Anybody who thinks that the shocking police violence broadcast across France in recent months is something new needs to study a bit of history.
Images of truncheon-wielding officers cracking heads as teargas inflames the lungs of anybody in the vicinity have been a regular sight across the country for decades.
Equipped with the latest high-tech weapons, and wearing full-face helmets and armour, the state-sponsored assailants often look like sci-fi stormtroopers.
Terrifying deaths at the hands of the forces of law and order have happened in isolated cells, but also in full public view.
Some of the worst atrocities have been carried out by the CRS – the Compagnies républicaines de sécurité. These are the National Police units set up by President Charles de Gaulle after the Second World War to maintain the peace in hugely turbulent times.
The days when they used to drown French-Algerians in the Seine River, or hang them in Paris woods, are – mercifully – a few decades ago, but still in living memory.
Watch the way they charge into unarmed civilians today or launch rubber bullets at them, and you will see why people are often extremely worried about the prospect of losing their lives.
Such macabre concerns were certainly high in the mind of President Emmanuel Macron in December when he conceded “there are police who are violent” and that “they need to be punished”.
He also touched on racism – something that is frequently cited as the principal motive for much police malpractice – saying: “When you are not white, you are more likely to get checked by the police. You are identified as a problem factor, and that cannot be justified.”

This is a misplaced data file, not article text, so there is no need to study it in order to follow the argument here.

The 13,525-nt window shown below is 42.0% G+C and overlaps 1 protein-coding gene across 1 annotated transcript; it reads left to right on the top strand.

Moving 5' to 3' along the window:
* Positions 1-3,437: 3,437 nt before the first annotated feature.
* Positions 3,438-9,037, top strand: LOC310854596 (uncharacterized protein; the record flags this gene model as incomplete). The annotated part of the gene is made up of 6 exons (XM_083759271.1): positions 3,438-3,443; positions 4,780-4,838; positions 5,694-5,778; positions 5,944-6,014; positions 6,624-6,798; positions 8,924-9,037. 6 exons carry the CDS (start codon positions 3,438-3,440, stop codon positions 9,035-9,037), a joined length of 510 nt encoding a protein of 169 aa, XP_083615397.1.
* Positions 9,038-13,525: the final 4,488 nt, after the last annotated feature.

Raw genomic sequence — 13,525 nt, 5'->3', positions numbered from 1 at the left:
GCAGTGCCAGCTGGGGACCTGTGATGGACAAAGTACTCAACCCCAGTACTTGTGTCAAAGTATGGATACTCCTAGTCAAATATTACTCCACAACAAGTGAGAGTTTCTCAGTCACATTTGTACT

Mr Macron was clearly referring to the attack on Michel Zecler, the black music producer who was beaten up by four officers at his Paris studio in November and by more police after being dragged into the street. Mr Zecler was stopped for not wearing a coronavirus mask, but a routine search got out of control.
Police unions were naturally furious at Macron’s words, with some saying they would give up on basic checks – or contrôles as they are known in France – and even stop arresting people as a form of industrial action.
What was particularly telling about Macron’s views, however, was that he aired them on Brut, the online video platform. Like everybody else trying to have an impact on the modern world, he knew that visual images were crucial.
It is exactly the same with those who post reports of police violence online. They know that the best way to combat it is to expose it. The sickening footage of Michel Zecler being assaulted mainly came from passers-by using their mobile phones.
This is why there is so much public anger at an attempt by the Macron administration to make publicising images of police officers illegal if the pictures might subject them to ‘physical or psychological harm’.
This loose justification for what amounts to censorship is currently being reviewed, but it may still make the statute books.
If it does, then people will continue to find ways of getting film and photographs circulated. French Interior Minister Gérald Darmanin has pledged to clamp down against online whistleblowing, but as we all know, there are multiple anonymous and untraceable platforms – not just overtly malicious sites, but nominally respectable ones, such as Twitter and Facebook.
No, there is not more police violence around – we are just seeing a lot more of it with our own eyes. And – yes – this awareness will continue because not even an increasingly reactionary French government can police the worldwide web with any kind of serious effectiveness.